Another food example. Back in the 1970’s, catfish farmers introduced the Asian Carp into their breeding ponds. The idea was to keep the ponds clear of algae and plankton which would improve the health and quality of the catfish they were breeding. The carp, however, are aggressive and eat voraciously, eating up to 20% of their body weight in a day. They managed to escape the limited areas of the breeding ponds and have found their way to the Great Lakes via the Mississipi and Ohio Rivers where they are decimating native species of fish.

We have to consider even the most remote negative consequences as we put our well-intentioned plans in place. A zero-tolerance policy forbidding teachers from touching students? Great idea until a fight breaks out and teachers can’t step in. Putting a bounty on snakes to eliminate a health hazard? Wonderful, until people begin breeding snakes for the bounty (the Cobra Effect). In McDonald’s case, they had the best of intentions in reducing a friction point for their customers. They didn’t, however, fully consider the other possible consequences and that created a bit of a fail ultimately. Take the time to consider as many outcomes as you can and you’ll increase your chances of staying on the road to places other than hell.

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Filed under Consulting, food, Huh?

Side Dishes

It’s Foodie Friday and today I’m inspired by a friend of mine who loves side dishes. Anytime a meal is discussed, the only question raised is “what are the sides?” Beef Wellington that took hours to prepare? Meh, but what kind of potatoes? You slaved for five hours over a perfect Bolognese Sauce? Interesting, but what veggies are we having?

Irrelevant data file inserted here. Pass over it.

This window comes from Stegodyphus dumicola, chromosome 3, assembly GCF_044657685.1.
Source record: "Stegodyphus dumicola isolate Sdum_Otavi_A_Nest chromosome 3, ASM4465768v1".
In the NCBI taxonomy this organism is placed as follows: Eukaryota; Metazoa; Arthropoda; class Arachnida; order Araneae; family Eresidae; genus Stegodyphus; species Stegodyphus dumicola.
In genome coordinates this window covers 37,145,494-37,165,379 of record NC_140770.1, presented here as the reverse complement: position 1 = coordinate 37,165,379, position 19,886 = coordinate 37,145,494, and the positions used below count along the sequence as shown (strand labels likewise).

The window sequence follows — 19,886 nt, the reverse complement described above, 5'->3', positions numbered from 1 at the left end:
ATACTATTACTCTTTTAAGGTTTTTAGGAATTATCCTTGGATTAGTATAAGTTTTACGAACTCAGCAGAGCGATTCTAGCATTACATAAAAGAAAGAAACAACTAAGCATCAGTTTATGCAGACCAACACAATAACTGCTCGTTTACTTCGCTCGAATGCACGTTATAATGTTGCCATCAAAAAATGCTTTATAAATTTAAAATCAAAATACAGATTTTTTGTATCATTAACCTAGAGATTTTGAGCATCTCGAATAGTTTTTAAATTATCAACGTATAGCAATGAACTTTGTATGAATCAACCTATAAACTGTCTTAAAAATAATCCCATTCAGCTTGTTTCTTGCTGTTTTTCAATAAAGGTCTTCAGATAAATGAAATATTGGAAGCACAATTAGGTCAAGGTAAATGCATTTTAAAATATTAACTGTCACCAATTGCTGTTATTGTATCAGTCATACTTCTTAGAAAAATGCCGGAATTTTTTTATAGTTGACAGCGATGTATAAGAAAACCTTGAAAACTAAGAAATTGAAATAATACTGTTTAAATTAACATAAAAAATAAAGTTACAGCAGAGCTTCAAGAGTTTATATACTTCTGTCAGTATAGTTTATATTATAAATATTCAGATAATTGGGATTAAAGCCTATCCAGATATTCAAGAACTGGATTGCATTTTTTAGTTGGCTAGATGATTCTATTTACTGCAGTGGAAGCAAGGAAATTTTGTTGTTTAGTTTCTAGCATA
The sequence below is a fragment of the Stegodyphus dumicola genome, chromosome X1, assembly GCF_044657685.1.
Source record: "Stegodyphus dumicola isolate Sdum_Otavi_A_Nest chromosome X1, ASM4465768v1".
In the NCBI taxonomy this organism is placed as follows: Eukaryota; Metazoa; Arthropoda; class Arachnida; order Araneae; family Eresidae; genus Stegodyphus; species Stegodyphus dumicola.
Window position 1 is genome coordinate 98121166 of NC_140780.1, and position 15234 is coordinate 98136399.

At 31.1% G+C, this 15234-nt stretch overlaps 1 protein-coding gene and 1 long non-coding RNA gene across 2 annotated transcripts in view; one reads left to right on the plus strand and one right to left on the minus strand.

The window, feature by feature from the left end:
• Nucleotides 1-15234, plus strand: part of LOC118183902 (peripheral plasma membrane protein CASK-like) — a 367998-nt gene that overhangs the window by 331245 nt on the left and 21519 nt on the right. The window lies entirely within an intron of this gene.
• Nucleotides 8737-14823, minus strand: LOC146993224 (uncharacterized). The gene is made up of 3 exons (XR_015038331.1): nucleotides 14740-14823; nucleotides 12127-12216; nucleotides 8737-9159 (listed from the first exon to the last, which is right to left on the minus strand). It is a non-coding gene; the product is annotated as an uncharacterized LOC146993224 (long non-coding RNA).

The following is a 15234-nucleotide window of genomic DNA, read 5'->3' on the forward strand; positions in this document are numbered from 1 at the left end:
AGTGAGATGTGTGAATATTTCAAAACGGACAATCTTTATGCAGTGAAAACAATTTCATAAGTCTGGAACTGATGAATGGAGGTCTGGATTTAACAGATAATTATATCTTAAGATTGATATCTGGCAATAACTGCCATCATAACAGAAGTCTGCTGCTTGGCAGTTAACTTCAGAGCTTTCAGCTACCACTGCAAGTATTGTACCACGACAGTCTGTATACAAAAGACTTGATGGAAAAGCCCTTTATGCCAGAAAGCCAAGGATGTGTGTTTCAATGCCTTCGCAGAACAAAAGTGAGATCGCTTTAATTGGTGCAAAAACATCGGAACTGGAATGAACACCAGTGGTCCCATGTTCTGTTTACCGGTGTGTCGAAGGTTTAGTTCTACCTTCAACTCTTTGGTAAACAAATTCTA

I suspect that many of us think in an opposite manner. Side dishes are a throw-in – a starch of some sort, maybe some roasted veggies and a salad. When was the last time you just tossed a steak on the grill but worked for hours over perfect Pommes Dauphine? I suspect the next time will be the first since it’s much easier to put a bag of tater tots in the oven. Even when one goes to many restaurants, while the main proteins often have lengthy descriptions of each dish, the side dishes are generally just a listing of the vegetables and starches available.

I’m starting to pay a bit more attention to the sides. As it turns out, many businesses are too. What do I mean? Take the airlines. Originally, “ancillary revenues” such as baggage fees, change fees, advance boarding fees, and all of those horrible nickel and dime items the flying public hates were just side dishes. The main business was in filling seats. Today, airlines make over $80 Billion on these sidelines, and in many ways, they’re the entire profit center for the business. In other cases, what began as a side dish became the business. Groupon used to be an online fundraising site and only sold stuff as a sideline. Nintendo sold playing cards and making video games was a sideline. Twitter was a side project within a podcasting company called Odeo.

When was the last time you thought about the side dishes contained within your business? Maybe there are folks out there who love the sides more than the main and would be willing to skip the main altogether?

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Filed under food, Thinking Aloud

Why I Had To Buy The Crackers

This Foodie Friday we have a tale from the aisles of my local Harris Teeter. For those of you unfamiliar with the chain, it operates over 230 stores and 14 fuel centers in seven states and the District of Columbia. They’re originally from North Carolina and their southern hospitality is the story I’d like to hold up to you (or y’all) today as a best practice for any of us in business.

I do my weekly shopping at the HT, generally on Thursdays (extra 5% discount for us old folks!). I was wandering around the deli section trying to find some crackers that were on sale. An HT employee, whose sole responsibility seemed to be to walk around and to look for confused customers, asked me if I was having trouble finding something. I told her I was and what the missing item was. She walked over to the department manager to inquire and he immediately stopped what he was doing, came over, and told me that he had some more of the items in the back. He encouraged me to keep shopping and return to the deli later while he would go get the items.